Yes, we really do have all of our teeth #045; and shoes, too

Published 12:00 am Monday, June 21, 2004

Appalachia - I just like the way the word rolls off my tongue.

It is one simple word, but it is so beautiful to those of us who live here. Unfortunately, those who don't live in "God's Country" have a hard time understanding just how special this region is.

Since I've moved to this region, I've been called a hick, a hillbilly and a redneck. I am amazed so many people have no idea how wonderful Appalachia really is. "How can you live there?" some people have asked me.

Email newsletter signup

Well, y'all sit a spell, kick your shoes off and I'll tell ya.

The bad rap Appalachia gets can be attributed to ignorance. Certainly, it does not fall on the shoulders of natives. Living in Appalachia is not a hardship - in fact, it's the best-kept secret in the country.

I grew up in the Chillicothe area, which is borderline Appalachia, depending on whom you ask. Yet, in my eyes, Lawrence County and Ross County are as different as night and day. They have their similarities, but the overall make-up of the two - including the scenery and people - are, indeed, quite different.

Don't get me wrong, I have a deep love for the area from which I was raised. By the same token, though, I have grown to love the area which I now call home.

Sure, some of our towns need some renovations and might not be as fancy as some of the cities up north, but the natural beauty of this area, in my mind, just can't be beat.

Just drive about 10 minutes

out of the city limits and take a look around. Not only is it quiet and peaceful, but you'll encounter trees and hills as far as the eye can see. It is much more aesthetically pleasing than the flat farm land you see up north.

But it's more than the scenery that makes it special.

Non-Appalachians tend to want to discuss the economic issues of the area. People from other regions often cannot believe how little money we make. On the flip side, I often cannot believe how much some of my friends living in Columbus pay for amenities.

Last month, one of my fraternity brothers from college told me he pays $2,000 a month to rent a two-bedroom apartment in a suburb of Columbus. He has a roommate to help defray the cost, but it still costs him $1,000 a month.

Here, that $2,000 a month would buy him a huge, beautiful home with a garage and nice yard. For considerably less he could have a nice home, and for a fraction of that he could have a similar apartment.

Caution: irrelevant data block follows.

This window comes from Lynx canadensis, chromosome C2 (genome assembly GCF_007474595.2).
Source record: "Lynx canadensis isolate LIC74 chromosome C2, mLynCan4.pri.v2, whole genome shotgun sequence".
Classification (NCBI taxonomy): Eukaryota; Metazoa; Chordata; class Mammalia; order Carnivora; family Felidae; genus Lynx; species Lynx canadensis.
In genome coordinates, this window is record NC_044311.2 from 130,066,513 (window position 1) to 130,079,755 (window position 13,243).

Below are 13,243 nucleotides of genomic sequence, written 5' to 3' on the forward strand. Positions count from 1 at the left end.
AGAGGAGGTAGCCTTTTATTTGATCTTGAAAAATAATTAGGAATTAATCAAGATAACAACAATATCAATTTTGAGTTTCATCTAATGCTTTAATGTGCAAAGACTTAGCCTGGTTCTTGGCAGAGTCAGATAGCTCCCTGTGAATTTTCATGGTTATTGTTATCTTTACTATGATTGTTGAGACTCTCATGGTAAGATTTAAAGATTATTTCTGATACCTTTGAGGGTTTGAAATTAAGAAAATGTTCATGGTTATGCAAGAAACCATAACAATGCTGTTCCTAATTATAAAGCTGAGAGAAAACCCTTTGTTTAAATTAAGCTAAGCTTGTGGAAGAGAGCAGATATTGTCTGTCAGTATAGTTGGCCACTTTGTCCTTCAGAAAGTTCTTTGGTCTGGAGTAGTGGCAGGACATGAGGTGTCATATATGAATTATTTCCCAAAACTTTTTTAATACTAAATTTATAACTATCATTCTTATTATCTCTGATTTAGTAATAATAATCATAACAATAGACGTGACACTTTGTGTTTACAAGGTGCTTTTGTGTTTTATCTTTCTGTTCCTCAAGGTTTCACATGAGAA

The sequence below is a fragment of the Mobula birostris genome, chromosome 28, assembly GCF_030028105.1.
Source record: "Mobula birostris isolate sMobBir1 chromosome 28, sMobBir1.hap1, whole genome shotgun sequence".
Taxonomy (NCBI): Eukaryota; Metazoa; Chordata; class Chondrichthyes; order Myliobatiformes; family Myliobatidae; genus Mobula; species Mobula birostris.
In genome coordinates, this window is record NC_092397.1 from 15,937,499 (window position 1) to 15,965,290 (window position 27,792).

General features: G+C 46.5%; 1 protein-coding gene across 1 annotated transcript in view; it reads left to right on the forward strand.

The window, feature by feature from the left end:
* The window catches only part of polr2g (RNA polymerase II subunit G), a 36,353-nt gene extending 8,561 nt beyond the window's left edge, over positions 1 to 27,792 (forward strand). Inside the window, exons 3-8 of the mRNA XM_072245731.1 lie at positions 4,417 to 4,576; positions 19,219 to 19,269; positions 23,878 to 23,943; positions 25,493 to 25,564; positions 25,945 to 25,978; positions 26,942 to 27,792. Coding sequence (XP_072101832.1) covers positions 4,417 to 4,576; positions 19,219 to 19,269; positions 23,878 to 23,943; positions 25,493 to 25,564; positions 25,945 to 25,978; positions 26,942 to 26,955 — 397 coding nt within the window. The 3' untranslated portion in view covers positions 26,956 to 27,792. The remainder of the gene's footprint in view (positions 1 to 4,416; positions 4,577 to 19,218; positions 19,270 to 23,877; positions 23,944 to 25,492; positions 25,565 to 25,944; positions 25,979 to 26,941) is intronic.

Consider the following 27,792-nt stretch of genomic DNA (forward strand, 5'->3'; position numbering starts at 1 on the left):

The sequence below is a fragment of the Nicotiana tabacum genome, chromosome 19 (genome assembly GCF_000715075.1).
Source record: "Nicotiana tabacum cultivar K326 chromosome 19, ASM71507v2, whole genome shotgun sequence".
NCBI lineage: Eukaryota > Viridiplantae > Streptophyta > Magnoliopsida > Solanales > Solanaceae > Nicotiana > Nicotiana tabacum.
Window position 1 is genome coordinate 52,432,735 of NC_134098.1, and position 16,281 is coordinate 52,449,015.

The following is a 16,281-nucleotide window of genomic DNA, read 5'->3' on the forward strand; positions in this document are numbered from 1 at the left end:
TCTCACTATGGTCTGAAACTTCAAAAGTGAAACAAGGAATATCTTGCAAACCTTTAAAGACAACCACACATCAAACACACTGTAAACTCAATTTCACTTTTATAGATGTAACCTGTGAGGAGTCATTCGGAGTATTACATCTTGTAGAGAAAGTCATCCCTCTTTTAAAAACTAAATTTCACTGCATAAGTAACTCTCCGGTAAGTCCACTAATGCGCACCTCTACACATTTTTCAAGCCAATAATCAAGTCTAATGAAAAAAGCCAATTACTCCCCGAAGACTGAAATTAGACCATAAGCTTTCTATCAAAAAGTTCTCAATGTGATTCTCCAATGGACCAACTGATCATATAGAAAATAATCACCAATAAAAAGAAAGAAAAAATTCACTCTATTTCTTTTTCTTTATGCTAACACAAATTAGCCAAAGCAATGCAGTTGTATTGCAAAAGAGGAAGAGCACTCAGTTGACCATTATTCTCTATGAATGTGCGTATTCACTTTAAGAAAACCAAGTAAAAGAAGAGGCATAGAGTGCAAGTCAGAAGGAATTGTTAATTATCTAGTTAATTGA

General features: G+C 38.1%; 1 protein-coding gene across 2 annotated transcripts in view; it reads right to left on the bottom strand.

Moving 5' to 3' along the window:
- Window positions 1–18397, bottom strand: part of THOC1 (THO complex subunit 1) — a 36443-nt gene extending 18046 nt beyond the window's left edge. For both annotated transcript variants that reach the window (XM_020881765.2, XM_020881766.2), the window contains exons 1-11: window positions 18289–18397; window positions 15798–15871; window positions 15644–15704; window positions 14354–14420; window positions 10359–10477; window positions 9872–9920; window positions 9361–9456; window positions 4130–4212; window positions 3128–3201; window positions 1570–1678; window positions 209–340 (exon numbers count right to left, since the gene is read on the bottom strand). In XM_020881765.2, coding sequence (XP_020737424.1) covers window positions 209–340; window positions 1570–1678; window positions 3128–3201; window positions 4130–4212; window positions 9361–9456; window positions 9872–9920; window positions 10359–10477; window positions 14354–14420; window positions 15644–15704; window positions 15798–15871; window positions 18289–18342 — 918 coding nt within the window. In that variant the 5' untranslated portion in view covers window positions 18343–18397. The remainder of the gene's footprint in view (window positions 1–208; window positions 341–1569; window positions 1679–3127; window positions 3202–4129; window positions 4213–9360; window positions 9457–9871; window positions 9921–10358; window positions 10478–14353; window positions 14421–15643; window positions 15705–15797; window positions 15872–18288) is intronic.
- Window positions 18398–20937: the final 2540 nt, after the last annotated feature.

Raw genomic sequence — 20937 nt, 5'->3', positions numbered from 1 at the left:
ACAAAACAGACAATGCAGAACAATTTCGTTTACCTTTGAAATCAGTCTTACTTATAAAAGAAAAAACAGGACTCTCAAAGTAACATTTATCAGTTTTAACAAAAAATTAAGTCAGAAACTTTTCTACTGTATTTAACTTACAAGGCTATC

Perhaps the most common misconception of Appalachians is that we are uneducated. People think a large percentage of our children do not finish high school and none go on to college.

In reality, most of our youths finish high school. In fact, all of our area schools report nearly 100 percent graduation rates. Of those, many go on to graduate from college and some get graduate-level degrees. Just about anyone can name a family member or friend who has become successful despite of his or her "disadvantaged" background.

I work in an office full of intelligent people, many of whom have college degrees. All of them graduated from high school.

The more far-fetched stereotypes of Appalachia are what anger me.

It's sad, but some people who do not live here really think we go through life living in shacks with a moonshine still out back. They think we have no teeth and run around barefooted because we cannot afford shoes. They think that our daughters marry one of their cousins or uncles when they are 12.

Since I have been here, I have seen very few shacks and, to my knowledge, we don't have any active moonshine stills. Most people I've encountered have teeth and the only people I've seen running around shoeless are children at play. I don't know of anyone who is married to their uncle or cousin, let alone at age 12.

It is sad that some people actually believe this nonsense. This line of thinking demonstrates who is truly the uneducated nincompoops.

Shawn Doyle is managing editor of The Ironton Tribune. He can be reached by calling (740) 532-1445 ext. 19 or by e-mail to shawn.

Kevin Cooper is publisher of The Ironton Tribune. He can be reached at (740) 532-1445 ext. 12 or by e-mail to